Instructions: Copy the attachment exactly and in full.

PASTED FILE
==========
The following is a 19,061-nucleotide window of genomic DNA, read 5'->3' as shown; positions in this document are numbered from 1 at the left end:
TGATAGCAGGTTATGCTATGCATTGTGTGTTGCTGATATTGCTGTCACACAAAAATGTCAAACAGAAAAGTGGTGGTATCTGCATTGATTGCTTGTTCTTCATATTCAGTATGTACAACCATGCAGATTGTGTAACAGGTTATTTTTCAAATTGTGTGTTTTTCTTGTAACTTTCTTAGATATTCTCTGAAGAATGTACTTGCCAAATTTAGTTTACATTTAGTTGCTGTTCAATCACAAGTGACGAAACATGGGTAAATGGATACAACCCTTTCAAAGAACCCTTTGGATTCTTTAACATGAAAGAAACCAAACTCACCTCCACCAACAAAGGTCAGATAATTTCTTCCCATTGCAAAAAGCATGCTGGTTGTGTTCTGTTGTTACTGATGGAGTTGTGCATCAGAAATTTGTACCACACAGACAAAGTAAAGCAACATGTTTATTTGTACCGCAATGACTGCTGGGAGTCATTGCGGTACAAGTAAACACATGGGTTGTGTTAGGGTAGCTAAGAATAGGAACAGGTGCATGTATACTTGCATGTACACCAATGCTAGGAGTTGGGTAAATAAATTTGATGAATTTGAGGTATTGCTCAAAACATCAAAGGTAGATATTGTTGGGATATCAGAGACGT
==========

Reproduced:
The following is a 19,061-nucleotide window of genomic DNA, read 5'->3' as shown; positions in this document are numbered from 1 at the left end:
TGATAGCAGGTTATGCTATGCATTGTGTGTTGCTGATATTGCTGTCACACAAAAATGTCAAACAGAAAAGTGGTGGTATCTGCATTGATTGCTTGTTCTTCATATTCAGTATGTACAACCATGCAGATTGTGTAACAGGTTATTTTTCAAATTGTGTGTTTTTCTTGTAACTTTCTTAGATATTCTCTGAAGAATGTACTTGCCAAATTTAGTTTACATTTAGTTGCTGTTCAATCACAAGTGACGAAACATGGGTAAATGGATACAACCCTTTCAAAGAACCCTTTGGATTCTTTAACATGAAAGAAACCAAACTCACCTCCACCAACAAAGGTCAGATAATTTCTTCCCATTGCAAAAAGCATGCTGGTTGTGTTCTGTTGTTACTGATGGAGTTGTGCATCAGAAATTTGTACCACACAGACAAAGTAAAGCAACATGTTTATTTGTACCGCAATGACTGCTGGGAGTCATTGCGGTACAAGTAAACACATGGGTTGTGTTAGGGTAGCTAAGAATAGGAACAGGTGCATGTATACTTGCATGTACACCAATGCTAGGAGTTGGGTAAATAAATTTGATGAATTTGAGGTATTGCTCAAAACATCAAAGGTAGATATTGTTGGGATATCAGAGACGT